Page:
Genzyme Corp should run a new study before the company can win approval to promote a pediatric leukemia drug for older adults with an aggressive blood cancer, a U.S. advisory panel said on Tuesday.

In a 9-3 vote, the committee urged regulators to require a new study of adults randomly assigned to the Genzyme drug, Clolar, or another treatment for comparison. Genzyme has applied for approval of adult use based on a study that did not include a comparison group.

Several panelists said the drug appeared to have cancer-fighting ability but Genzyme's study was not sufficient to establish its level of safety and effectiveness and which types of patients would benefit.

In the absence of a randomized trial, we don't have an evidence-based justification that alternative standard therapy wouldn't be better, said panel member Thomas Fleming, a statistician at the University of Washington in Seattle.

Genzyme shares fell 0.2 percent to $55.61 on Nasdaq late Tuesday afternoon.

The panel recommendation makes it unlikely the FDA will approve Genzyme's current application for use in previously untreated adults aged 60 and older with acute myeloid leukemia (AML). The agency usually follows advice from its panels of outside experts, and FDA reviewers said they had urged Genzyme in 2007 to run a trial with a comparison group.

Clolar is approved for fighting a different type of leukemia in children, and doctors already use it to treat adults with AML. Genzyme needs FDA clearance, however, to market the drug specifically for the adults. The drug's generic name is clofarabine.

JP Morgan analyst Geoffrey Meacham said the panel vote was an incremental negative as it appears unlikely Clolar will be a meaningful revenue contributor in the near-term.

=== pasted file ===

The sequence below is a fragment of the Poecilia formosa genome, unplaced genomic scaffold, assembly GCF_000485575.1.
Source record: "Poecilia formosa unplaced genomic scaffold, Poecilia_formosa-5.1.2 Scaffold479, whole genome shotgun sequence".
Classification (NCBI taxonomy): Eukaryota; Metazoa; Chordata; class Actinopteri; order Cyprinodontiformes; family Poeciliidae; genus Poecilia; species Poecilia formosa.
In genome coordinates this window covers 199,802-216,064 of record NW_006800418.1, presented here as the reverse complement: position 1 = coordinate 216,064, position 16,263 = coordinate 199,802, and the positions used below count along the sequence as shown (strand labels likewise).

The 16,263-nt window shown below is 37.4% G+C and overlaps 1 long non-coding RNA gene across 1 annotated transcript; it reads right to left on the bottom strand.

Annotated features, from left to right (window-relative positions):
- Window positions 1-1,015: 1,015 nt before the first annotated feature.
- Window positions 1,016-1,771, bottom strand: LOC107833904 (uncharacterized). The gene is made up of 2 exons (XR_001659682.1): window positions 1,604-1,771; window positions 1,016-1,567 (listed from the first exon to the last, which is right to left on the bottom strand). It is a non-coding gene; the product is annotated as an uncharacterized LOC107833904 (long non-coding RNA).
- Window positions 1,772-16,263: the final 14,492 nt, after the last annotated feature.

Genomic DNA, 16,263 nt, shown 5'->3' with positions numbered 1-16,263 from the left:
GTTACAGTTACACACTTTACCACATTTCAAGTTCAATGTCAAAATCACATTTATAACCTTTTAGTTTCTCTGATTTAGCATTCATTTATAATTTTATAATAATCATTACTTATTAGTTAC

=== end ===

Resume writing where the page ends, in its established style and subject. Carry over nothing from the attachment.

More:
Meacham, in a research note, said he was not adjusting his estimates for Clolar sales. He forecast the drug would make up less than 20 percent of the $550 million expected from Genzyme's hematologic oncology sales in 2010.

Company officials told the panel they had consulted with AML experts and could not find an appropriate comparison group for their clinical trial. They said current data supported the expanded use of Clolar as 46 percent of 112 patients had their disease go into remission for the median time of one year.

These data are compelling, Dr. Michael Vasconcelles, a Genzyme vice president, told the panel, adding that potential side effects were acceptable.

After the panel meeting, Genzyme Vice President Mark Hayes said the company had further opportunity to engage the FDA in discussions about the application as the agency had pushed back its deadline to rule on Clolar to December.